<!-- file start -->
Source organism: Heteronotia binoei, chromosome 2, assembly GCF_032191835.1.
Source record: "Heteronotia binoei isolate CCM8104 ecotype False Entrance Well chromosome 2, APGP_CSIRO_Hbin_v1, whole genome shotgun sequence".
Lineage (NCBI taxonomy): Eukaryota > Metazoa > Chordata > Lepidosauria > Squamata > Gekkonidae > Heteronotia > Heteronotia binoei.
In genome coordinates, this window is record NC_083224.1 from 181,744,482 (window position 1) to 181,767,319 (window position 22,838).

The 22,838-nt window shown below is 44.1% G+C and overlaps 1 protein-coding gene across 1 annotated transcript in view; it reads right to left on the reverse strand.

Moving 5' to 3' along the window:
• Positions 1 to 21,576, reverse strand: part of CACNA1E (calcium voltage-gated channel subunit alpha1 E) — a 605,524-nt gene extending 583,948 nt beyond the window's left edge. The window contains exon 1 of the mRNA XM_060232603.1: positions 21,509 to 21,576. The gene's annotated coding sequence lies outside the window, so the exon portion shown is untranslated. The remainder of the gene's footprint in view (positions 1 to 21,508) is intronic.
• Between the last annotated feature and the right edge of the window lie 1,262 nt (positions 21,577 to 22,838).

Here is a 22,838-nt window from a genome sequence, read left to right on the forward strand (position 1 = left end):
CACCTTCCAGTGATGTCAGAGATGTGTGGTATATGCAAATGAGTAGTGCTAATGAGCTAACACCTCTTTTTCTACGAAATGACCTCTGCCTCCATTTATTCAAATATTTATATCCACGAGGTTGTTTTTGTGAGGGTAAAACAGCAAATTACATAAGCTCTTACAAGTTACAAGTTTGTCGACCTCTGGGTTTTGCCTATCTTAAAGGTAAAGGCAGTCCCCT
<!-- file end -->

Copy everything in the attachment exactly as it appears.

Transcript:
Source organism: Heteronotia binoei, chromosome 2, assembly GCF_032191835.1.
Source record: "Heteronotia binoei isolate CCM8104 ecotype False Entrance Well chromosome 2, APGP_CSIRO_Hbin_v1, whole genome shotgun sequence".
Lineage (NCBI taxonomy): Eukaryota > Metazoa > Chordata > Lepidosauria > Squamata > Gekkonidae > Heteronotia > Heteronotia binoei.
In genome coordinates, this window is record NC_083224.1 from 181,744,482 (window position 1) to 181,767,319 (window position 22,838).

The 22,838-nt window shown below is 44.1% G+C and overlaps 1 protein-coding gene across 1 annotated transcript in view; it reads right to left on the reverse strand.

Moving 5' to 3' along the window:
• Positions 1 to 21,576, reverse strand: part of CACNA1E (calcium voltage-gated channel subunit alpha1 E) — a 605,524-nt gene extending 583,948 nt beyond the window's left edge. The window contains exon 1 of the mRNA XM_060232603.1: positions 21,509 to 21,576. The gene's annotated coding sequence lies outside the window, so the exon portion shown is untranslated. The remainder of the gene's footprint in view (positions 1 to 21,508) is intronic.
• Between the last annotated feature and the right edge of the window lie 1,262 nt (positions 21,577 to 22,838).

Here is a 22,838-nt window from a genome sequence, read left to right on the forward strand (position 1 = left end):
CACCTTCCAGTGATGTCAGAGATGTGTGGTATATGCAAATGAGTAGTGCTAATGAGCTAACACCTCTTTTTCTACGAAATGACCTCTGCCTCCATTTATTCAAATATTTATATCCACGAGGTTGTTTTTGTGAGGGTAAAACAGCAAATTACATAAGCTCTTACAAGTTACAAGTTTGTCGACCTCTGGGTTTTGCCTATCTTAAAGGTAAAGGCAGTCCCCT